Matthew: I had originally begun this Mozart concerto with the idea of preparing for the competition shortly before I arrived this school year. It was not my favorite Mozart concerto at the time, but I felt it would be a healthy piece for me to learn. Soon I became quite infatuated after delving into the piece more. The competition was divided into two rounds, a preliminary round with cuts and a final round where the concerto was performed in its entirety. Only three of the students who entered passed to the finals. I was quite happy with my performance in the final round; nevertheless, it still came as a huge surprise when I was chosen as the winner.
Can you tell us a bit about the piece you will be performing on this concert?
Elizabeth: The Morceau de Concert is an interesting piece — not as typically flashy or over romanticized as a lot of harp music tends to be, and in the sense it poses all the more of a challenge for the performer to make music — to show distinction in performance choice, personality, and color. The notes aren’t simply handed to the harpist, and it really takes study to make music out of it. Also, considering the resonant nature of the strings, and how the harp typically sounds, the emphasis on distinction in articulation and tone within the concerto adds a layer of depth typically not as emphasized in harp music and scoring. Saint-Saens was excellent at ensuring that the harp wouldn’t be covered by a wash of orchestral sound, underscoring lightly, if at all, allowing instead for the concerto to be more of a musical conversation and exchange.
Matthew: Mozart’s 27th Piano Concerto is a very special piece to me in many ways. It is the final piano concerto Mozart wrote, and is strikingly complex in its shifting moods. The first movement is unique in that even though it has an inherent brightness, it is as if you can hear Mozart’s approaching death. But when the music becomes its most serious, there is often a quite stupid joke that Mozart places to cheer himself up, to laugh it off in the true Mozartian style. The second movement is incredibly poignant: the first time I listened to this movement I was a soggy mess by the end. And the third movement features Mozart at his most childlike, as the theme skips around humorously and joyously throughout the movement.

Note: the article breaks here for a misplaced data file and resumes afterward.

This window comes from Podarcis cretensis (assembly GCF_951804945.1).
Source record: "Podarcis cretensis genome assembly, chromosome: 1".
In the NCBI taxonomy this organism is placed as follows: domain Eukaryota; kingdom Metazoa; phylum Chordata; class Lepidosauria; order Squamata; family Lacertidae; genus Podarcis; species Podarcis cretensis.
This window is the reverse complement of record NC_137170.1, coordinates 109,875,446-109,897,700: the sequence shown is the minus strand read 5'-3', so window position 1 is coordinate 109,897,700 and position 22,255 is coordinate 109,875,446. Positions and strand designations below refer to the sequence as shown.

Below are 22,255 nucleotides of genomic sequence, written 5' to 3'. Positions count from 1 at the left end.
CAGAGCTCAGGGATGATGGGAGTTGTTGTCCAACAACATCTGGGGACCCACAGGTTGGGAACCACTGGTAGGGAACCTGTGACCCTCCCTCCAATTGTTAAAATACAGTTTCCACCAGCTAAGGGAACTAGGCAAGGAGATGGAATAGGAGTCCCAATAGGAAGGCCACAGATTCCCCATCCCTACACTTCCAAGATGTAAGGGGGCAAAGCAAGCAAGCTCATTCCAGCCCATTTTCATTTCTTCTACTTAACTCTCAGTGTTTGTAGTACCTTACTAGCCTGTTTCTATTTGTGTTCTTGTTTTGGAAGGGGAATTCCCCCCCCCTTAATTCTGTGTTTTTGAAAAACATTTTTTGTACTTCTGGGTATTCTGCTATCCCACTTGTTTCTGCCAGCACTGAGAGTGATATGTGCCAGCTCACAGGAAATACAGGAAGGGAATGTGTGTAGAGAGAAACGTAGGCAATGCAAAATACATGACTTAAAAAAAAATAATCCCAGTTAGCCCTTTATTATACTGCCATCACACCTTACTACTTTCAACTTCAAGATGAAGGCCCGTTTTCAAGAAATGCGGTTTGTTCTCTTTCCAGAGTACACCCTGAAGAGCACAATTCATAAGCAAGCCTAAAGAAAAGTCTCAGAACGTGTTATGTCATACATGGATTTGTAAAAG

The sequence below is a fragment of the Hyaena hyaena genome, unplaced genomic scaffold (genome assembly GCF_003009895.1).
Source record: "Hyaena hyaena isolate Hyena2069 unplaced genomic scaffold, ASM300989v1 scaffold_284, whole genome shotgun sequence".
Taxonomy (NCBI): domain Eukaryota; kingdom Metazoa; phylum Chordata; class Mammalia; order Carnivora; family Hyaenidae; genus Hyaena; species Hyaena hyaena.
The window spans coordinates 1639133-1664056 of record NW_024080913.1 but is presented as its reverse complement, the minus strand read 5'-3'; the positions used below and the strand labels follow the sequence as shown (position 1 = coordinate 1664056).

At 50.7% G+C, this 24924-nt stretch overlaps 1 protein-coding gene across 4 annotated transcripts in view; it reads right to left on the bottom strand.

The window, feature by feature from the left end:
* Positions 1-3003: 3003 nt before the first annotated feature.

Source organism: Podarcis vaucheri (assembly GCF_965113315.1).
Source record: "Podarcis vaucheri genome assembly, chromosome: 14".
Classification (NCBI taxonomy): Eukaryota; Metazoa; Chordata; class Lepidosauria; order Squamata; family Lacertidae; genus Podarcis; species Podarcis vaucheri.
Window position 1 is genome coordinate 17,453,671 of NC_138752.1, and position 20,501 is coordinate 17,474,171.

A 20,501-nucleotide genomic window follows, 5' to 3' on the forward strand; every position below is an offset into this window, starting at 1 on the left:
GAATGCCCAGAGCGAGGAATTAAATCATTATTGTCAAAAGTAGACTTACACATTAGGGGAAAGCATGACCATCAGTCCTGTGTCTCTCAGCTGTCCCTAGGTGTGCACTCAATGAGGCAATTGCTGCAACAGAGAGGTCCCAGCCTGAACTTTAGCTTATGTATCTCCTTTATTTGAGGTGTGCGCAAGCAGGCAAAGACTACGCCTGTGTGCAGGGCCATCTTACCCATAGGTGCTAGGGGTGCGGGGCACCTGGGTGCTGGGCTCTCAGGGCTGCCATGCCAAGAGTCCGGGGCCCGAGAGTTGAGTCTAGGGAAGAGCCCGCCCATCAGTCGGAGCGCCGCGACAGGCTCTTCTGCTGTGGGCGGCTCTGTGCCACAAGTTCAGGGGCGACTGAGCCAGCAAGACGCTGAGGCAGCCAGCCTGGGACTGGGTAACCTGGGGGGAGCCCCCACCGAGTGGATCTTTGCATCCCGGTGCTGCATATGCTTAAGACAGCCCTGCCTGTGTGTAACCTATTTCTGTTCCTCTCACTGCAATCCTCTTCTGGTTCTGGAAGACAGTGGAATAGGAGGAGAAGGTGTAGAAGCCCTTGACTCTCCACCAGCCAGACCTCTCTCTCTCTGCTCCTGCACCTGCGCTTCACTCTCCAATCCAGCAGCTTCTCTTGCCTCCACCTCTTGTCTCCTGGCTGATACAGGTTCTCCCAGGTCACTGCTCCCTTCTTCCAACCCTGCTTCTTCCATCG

What unique challenges are presented by playing as a soloist in front of an orchestra?
Elizabeth: Playing as a soloist is the ultimate balancing act. It loses the intimacy of chamber music, and in that, the personal relationships cultivated by making music so closely. However, it requires the same amount of study, dedication, and even more faith- faith in an entire team of people besides myself to make the music. I’ve always felt at home playing in an orchestra, but as a soloist it shifts the perspective from a piece of the puzzle, to perhaps the table that it rests on. It’s wonderful in that there is so much room for negotiation in musical choice, and the music making process is so much more involved, explained, and validated, but to assume that even after all this time it comes without nerves would be incorrect. When the time comes, it will be all about the exchange and offering of the music I have to give- in that I am confident. But it does come with its fair share of nerves. However, in the wise words of Dr. Scatterday [Mark Scatterday, conductor of the Eastman Wind Ensemble], “If you’re nervous, it’s because you care.”
Matthew: What is especially challenging about performing a Mozart concerto is the balance between being a soloist and being a chamber musician. One must not act as the Romantic Hero leading the orchestra in a Rachmaninoff concerto, but for the most part, seeing yourself as an equal with all members of the orchestra, truly collaborating.
Wednesday, December 7, 2016 – 8:00 p.m.
Kodak Hall at Eastman Theatre